Posts tagged Therapeutic Riding

Riding With a Bad Back


My riding boots. Can you guess which leg I ride with? Can you imagine how much attention and care it must take for a horse to adapt to a one-sided rider? Poor Bella!

I was cleaning house today and as I was moving these riding boots (pictured left) in order to sweep under them, I was shocked to notice the difference in “dirt pattern” on them. Notice the right boot has dirt and horse sweat  ground into the calf whereas the left boot shows none in this area.

I just stood there staring, This really brought home for me what I have been living with for at least the last 5 or 6 years, probably longer, and got me to wondering how it must have affected Bella, my main steady mount for all those years. As recently as 3-1/2 years ago I realized something must be wrong, because the back of my saddle always slipped to the right plus I had a lot of body pain while riding. Then I had a bad slip and fall not quite 3 years ago (not horse related) that took things over the edge.

What I learned from x-rays, due to complications from that fall, was that I not only had damaged nerves and discs, but a very marked curvature of the spine (scoliosis) which was no doubt at the seat of the earlier problems I had been noticing way before the fall. Other x-rays showed my right leg is anatomically shorter than my left. Not much, but a bit . . . and every little bit counts in body balance.

Me and my steady mount, Bella, during one of our 10-minute rides after my fall.

It took me quite a while to get back in the saddle after my fall. Oh I would get on, but after 5 or 10 minutes I was hurting so bad I had to get off. But I really, really wanted to be able to ride again, both in the ring and out on the trail.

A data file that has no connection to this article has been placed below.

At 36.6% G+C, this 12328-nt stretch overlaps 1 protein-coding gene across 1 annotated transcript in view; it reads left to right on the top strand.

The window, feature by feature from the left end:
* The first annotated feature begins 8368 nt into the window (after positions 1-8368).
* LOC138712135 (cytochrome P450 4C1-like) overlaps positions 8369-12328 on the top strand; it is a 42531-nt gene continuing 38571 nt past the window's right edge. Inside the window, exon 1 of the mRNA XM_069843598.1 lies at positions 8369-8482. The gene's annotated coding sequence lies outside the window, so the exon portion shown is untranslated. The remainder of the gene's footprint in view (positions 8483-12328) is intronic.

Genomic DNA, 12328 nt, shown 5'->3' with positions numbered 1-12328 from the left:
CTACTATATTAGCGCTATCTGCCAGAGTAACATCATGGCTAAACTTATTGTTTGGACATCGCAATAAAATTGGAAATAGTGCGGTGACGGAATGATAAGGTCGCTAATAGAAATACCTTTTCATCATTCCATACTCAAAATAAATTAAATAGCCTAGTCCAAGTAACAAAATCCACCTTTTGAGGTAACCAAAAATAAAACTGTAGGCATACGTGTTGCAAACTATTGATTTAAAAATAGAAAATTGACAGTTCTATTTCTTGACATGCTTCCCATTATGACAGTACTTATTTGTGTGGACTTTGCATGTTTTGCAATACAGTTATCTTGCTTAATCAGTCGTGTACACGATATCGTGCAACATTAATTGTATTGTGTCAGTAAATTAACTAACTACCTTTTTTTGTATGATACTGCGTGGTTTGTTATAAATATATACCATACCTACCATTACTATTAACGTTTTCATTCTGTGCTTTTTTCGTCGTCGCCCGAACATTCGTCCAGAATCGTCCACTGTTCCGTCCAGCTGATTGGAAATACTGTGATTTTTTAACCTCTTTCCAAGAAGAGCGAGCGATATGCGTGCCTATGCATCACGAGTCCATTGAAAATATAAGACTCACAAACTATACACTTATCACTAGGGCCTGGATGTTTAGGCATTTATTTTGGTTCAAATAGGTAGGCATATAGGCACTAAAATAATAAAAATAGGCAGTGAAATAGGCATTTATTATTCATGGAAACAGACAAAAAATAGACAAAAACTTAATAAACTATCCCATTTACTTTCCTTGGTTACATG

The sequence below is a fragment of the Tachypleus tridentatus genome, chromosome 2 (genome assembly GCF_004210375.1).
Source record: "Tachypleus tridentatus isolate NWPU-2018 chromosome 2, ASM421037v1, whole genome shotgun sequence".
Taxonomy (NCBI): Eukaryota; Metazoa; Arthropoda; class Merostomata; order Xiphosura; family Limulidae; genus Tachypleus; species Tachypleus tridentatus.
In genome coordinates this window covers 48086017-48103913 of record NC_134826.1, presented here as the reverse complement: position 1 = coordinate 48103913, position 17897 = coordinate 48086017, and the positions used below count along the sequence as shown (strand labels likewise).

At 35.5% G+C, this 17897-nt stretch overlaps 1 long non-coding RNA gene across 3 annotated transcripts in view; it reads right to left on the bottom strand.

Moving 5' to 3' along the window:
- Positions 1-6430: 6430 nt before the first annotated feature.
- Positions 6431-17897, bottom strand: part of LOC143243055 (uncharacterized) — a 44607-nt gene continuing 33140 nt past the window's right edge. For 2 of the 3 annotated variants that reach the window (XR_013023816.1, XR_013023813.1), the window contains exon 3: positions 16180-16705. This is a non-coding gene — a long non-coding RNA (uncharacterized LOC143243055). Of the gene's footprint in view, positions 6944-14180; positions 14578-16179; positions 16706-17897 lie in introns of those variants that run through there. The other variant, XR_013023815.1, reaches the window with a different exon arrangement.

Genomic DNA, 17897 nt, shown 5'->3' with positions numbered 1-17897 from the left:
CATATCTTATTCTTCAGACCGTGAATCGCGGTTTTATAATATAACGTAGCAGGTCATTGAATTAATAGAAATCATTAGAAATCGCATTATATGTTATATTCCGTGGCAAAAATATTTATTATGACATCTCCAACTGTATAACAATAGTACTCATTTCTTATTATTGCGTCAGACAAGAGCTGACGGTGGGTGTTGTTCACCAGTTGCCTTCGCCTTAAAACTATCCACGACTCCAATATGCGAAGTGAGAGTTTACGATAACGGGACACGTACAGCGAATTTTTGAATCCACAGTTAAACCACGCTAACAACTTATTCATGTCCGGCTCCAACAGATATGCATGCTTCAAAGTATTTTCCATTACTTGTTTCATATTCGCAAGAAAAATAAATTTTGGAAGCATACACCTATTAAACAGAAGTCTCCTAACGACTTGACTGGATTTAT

So a year ago, when I heard about a certain therapeutic riding instructor in my area, Christina Savitsky, I had one of those magical ‘aha’ moments where you just “know” something is right — that she was the person who could help me ride again.

I called Christina, and the story gets better from that point on. She arrived on that first day with a big smile on her face, a huge cowboy hat on her head to shade her lovely face from our intense New Mexico sun, and an adorable 15-month-old hanging onto her back like a baby monkey. Before mounting up we started talking, and I told her what had happened: the fall, the scoliosis, etc., and before I could even get half of it out she said, “I can see it.” I said, “What?” She said, “I already saw it, when you had your back to me.” I was impressed.

Christina, schooling me in the ring in one our first sessions together, with little Mesa Ray hanging off her back.

Christina already had years under her belt of helping people like me, many with much worse conditions, so as far as she was concerned I was “not a problem.” We got me up on the horse and she began instructing me, gently and positively, in how to reposition my pelvis and back so as to sit in a more comfortable position. She also raised my stirrups so far up that I felt like I was sitting in a rocking chair (and kinda silly . . . but that takes pressure off the lower back, my problem area). 

I can ride an hour and a half now (haven’t tested longer), and I give all the credit to Christina. And I hope to do much more in the coming year or two.

I guess the message here — if anyone else with body problems is reading this blog — is to seek help. Don’t be shy or self-conscious. There are millions of people like us who have such problems! Find a kind someone who has experience and understands your problems and can help you “adjust” your body in such a way as to be successful in the saddle once again. Though I still am not a heavy rider as compared with most, and I ride only for pleasure, I am so very thankful I found the one angel disguised as a therapeutic-riding-instructor-cowgirl who could help me, Leta, get back to what I love so much!

So to all of you with pain and body problems:    Find your own riding angel!  He or she is out there!


If you enjoyed this post and would like to read more about Christina and what makes a good riding instructor, go HERE!



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What Makes A Good Riding Instructor?